The Story of Lady G
by Billy Korbel

reprinted from the Spring 1989 Club News
Volume XV Number III

I will never forget that cold day in January of 1985 when Horseless Carriage’s 18-wheel transporter pulled up in my driveway to deliver its precious cargo; a Formal Black 300G hardtop. After 5 years of searching, my dream had finally come true. I was now the proud owner of a Letter Car. I wish I could adequately describe my feelings at that time. All I can say with any certainty is, I was grinning from ear to ear! That was a year ago and I am still grinning.

It all started when I answered an ad in Old Cars Weekly for a ‘61 Chrysler. That is all it said. I don’t think I controlled my enthusiasm too well when it turned out to be a 300G. The owner, Joel Cox of Elyria, Ohio kindly sent me pictures, a description and a complete history of the car. I really liked what I saw, so I called the previous owner who confirmed the car’s history. It had never left the State of Ohio and had only been used on occasion between both of its previous owners. Just to be 100% sure, I asked a fellow club member who lived nearby to check out the car for me. After being completely satisfied that the car was everything everyone said it was, I came to a very fair price with Mr. Cox and the rest as they say, is history. This Beautiful Brute was now mine. Now, all I had to do was get it back to New York. It was in the middle of winter, so I wasn’t happy about driving it home through snow, salty roads and careless drivers. Enter Horseless Carriage. I called them and luckily, they had a rig coming East from Nevada enroute to New Jersey, so I had them make a little detour through Ohio, pick up the Brute and bring it with them. The cost was well worth the peace of mind, knowing the car was safe. Actually, it was a bargain because I only had to pay for one way.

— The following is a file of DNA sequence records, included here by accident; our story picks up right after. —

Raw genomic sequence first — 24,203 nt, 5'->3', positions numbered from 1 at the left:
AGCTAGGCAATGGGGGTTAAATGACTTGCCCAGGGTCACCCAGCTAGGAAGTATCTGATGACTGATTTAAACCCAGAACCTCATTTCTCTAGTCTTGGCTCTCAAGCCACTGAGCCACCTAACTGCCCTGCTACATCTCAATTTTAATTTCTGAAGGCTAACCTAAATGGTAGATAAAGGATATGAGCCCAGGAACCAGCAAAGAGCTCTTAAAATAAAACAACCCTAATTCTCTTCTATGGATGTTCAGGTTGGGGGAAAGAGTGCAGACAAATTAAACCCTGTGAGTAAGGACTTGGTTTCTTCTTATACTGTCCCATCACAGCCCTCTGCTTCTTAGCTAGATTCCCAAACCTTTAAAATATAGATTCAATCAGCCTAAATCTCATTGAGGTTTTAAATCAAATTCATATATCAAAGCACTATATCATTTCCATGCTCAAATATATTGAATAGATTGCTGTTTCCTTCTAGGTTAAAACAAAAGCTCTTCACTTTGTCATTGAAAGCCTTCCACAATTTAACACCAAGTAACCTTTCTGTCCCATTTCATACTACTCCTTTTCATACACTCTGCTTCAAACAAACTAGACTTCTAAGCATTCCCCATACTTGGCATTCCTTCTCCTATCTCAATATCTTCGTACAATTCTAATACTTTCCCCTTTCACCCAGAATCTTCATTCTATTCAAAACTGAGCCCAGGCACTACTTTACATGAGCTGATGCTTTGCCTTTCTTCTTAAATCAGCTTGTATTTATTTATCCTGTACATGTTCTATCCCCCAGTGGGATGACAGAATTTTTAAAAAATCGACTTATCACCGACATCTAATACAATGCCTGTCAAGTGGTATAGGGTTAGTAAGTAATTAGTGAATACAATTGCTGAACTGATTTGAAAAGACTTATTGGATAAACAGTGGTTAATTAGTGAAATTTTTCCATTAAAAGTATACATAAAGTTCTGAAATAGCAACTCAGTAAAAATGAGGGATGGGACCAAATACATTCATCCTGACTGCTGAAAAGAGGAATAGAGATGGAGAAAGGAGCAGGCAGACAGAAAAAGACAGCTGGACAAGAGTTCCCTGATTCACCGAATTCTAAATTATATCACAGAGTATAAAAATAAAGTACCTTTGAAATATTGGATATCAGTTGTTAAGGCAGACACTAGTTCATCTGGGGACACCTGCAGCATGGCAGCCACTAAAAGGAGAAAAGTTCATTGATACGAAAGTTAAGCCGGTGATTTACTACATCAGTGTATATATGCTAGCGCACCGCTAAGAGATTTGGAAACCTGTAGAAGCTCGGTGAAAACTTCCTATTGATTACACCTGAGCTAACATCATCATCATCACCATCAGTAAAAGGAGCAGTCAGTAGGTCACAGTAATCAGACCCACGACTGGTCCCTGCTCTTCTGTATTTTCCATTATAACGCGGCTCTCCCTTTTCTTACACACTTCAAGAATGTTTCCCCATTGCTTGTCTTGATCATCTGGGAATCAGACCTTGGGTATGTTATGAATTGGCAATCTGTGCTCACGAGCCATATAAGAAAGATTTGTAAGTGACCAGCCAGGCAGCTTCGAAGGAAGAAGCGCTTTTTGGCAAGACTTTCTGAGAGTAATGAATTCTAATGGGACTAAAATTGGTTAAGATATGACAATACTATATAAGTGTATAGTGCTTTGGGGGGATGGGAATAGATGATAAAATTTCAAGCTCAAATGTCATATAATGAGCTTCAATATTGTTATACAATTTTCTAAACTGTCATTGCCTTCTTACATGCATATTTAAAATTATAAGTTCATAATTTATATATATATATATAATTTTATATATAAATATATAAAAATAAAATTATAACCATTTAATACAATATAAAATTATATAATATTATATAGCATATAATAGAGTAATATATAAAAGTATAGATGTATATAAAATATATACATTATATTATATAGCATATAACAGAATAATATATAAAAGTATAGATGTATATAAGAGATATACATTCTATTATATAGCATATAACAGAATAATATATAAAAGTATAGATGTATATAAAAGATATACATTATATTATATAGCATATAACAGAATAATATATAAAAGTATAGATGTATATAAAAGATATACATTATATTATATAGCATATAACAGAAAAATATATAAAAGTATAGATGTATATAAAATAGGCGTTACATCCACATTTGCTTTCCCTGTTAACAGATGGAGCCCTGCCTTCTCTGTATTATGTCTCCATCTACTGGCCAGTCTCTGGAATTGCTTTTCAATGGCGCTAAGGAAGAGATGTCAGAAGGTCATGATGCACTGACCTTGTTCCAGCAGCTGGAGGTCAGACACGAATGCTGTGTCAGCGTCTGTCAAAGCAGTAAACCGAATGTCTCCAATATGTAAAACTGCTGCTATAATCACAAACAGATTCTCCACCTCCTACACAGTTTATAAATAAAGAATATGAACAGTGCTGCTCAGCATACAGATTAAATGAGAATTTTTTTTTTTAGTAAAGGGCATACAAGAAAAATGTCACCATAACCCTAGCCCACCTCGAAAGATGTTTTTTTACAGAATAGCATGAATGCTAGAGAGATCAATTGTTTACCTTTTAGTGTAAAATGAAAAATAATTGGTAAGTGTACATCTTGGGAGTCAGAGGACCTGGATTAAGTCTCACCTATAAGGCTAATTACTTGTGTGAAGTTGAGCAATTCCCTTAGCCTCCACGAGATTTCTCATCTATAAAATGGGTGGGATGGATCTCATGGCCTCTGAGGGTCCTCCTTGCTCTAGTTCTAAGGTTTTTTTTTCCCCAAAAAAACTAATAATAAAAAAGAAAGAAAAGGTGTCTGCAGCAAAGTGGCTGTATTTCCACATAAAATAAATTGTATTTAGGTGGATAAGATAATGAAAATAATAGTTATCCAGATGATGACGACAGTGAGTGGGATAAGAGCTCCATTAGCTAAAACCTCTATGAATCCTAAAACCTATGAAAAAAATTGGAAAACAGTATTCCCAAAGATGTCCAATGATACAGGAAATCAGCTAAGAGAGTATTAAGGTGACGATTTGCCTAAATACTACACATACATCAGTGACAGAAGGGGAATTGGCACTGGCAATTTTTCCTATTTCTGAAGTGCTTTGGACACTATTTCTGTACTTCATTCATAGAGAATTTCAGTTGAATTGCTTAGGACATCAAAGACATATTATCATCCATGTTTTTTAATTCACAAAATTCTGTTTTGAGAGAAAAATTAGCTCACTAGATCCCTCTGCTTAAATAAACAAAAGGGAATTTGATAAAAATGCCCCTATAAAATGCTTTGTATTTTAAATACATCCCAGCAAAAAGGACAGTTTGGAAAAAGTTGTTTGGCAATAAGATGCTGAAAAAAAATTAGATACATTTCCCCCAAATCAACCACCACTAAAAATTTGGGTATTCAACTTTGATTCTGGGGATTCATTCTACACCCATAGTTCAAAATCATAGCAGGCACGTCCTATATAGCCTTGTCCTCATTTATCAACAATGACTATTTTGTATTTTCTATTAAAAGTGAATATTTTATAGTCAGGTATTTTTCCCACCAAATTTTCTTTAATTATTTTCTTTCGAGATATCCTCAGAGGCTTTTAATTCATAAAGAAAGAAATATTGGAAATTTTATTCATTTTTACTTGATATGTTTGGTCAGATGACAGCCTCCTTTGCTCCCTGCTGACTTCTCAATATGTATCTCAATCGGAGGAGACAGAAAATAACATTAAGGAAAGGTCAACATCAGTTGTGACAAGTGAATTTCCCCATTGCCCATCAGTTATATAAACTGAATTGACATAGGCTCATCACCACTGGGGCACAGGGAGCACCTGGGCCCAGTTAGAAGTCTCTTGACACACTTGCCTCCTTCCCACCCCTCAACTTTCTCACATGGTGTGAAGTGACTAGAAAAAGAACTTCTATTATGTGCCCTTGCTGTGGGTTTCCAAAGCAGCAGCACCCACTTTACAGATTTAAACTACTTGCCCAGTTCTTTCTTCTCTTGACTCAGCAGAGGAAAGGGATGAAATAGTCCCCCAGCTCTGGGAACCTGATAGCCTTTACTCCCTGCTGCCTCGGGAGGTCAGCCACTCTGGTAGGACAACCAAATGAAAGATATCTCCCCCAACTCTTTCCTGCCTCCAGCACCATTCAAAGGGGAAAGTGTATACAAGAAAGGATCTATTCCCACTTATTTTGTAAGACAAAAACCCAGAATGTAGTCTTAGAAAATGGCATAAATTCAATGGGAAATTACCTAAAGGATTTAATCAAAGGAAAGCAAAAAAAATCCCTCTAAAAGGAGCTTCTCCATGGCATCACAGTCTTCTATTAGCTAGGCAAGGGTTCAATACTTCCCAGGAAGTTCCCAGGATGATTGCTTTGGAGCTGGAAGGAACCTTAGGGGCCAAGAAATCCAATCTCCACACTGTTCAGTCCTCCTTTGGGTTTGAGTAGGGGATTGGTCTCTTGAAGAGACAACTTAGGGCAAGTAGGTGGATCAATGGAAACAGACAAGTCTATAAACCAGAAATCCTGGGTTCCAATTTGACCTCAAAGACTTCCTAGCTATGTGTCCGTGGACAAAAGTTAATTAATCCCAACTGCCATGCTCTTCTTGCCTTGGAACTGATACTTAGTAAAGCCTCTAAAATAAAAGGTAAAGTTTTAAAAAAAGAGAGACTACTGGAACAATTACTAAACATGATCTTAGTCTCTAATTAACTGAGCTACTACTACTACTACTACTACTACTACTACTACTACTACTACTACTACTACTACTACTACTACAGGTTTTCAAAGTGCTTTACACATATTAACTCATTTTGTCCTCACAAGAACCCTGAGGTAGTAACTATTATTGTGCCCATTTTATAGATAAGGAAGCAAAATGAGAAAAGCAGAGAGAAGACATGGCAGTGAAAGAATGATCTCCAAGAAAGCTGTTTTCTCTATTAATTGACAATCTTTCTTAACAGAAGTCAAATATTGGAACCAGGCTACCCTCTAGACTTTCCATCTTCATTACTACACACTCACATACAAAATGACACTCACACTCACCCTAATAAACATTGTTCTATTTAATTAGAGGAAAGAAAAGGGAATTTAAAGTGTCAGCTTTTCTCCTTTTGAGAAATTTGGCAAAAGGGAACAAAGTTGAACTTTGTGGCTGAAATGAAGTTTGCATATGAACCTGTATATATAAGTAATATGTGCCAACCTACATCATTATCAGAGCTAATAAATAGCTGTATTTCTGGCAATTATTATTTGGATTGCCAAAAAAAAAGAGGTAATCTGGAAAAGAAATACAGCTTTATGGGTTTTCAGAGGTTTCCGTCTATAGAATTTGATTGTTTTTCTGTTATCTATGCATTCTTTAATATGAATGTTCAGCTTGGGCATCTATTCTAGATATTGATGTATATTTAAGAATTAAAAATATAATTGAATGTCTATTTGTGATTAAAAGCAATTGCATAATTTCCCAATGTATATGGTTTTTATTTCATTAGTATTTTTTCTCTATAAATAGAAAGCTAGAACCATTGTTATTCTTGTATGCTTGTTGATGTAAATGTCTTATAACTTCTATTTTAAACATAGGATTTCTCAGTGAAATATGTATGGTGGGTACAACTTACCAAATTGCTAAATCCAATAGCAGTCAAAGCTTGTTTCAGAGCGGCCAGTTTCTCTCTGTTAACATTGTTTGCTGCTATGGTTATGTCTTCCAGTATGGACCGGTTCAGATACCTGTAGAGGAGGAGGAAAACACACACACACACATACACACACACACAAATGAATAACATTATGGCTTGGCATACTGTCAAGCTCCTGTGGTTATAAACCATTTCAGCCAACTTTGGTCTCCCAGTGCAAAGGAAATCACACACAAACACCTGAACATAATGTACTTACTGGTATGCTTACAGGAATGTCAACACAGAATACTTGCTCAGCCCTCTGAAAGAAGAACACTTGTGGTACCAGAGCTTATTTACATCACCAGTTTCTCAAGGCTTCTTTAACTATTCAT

When that big green and white rig rolled down Main Street, it was like the circus had come to town. Despite the weather, people were stopping to see what was in the trailer. What a sight it was too! Then came the moment we were all waiting for. I heard the Brute before I saw it. There is nothing subtle about a ram-inducted 413! The driver very carefully inched it out of the trailer and into my driveway. What a beauty! The G is in excellent condition. The body is straight as an arrow with no rust or bondo and it had been beautifully painted in the original color. The odometer showed 42,000 miles, which I had already researched and knew to be correct. The bumpers and some trim pieces had been re-chromed, it had Goer’s seats and it was mechanically sound. The only thing that was incorrect were the tires, so the first project was to replace them with the correct wide whites. The car was just what I had been looking for; clean, straight and ready to enjoy. Now, all I had to do was wait for summer and show it off to all of my friends and club members. The rest of the winter passed by very slowly.

The Brute made its debut, here in Albany in July of ’85 and it won first place in class. I also noticed that it was the only Chrysler 300 in a field of over 200 entries. I love being part of a legend. This was the first time that the G and I had been anywhere together and it was exciting. Now I couldn’t wait to take it to the 300 Club Meet that was being held in Dayton, Ohio later that year so my friends could see this prize.